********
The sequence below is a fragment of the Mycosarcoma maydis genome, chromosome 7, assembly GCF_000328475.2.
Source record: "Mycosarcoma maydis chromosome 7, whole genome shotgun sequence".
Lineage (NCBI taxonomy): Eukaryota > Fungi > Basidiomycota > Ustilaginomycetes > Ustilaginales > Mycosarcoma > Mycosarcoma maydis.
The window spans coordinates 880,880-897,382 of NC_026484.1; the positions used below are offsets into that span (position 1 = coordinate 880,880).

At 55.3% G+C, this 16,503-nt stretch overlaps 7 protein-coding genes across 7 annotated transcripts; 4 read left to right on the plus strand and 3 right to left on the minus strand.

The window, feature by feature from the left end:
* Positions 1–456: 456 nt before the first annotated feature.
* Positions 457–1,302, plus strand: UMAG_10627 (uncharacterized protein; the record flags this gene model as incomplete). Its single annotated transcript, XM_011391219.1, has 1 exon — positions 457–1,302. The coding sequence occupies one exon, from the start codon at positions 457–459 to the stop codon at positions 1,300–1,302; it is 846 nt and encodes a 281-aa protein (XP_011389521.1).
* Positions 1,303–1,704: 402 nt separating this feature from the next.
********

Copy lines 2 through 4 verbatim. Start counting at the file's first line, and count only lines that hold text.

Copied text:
Source record: "Mycosarcoma maydis chromosome 7, whole genome shotgun sequence".
Lineage (NCBI taxonomy): Eukaryota > Fungi > Basidiomycota > Ustilaginomycetes > Ustilaginales > Mycosarcoma > Mycosarcoma maydis.
The window spans coordinates 880,880-897,382 of NC_026484.1; the positions used below are offsets into that span (position 1 = coordinate 880,880).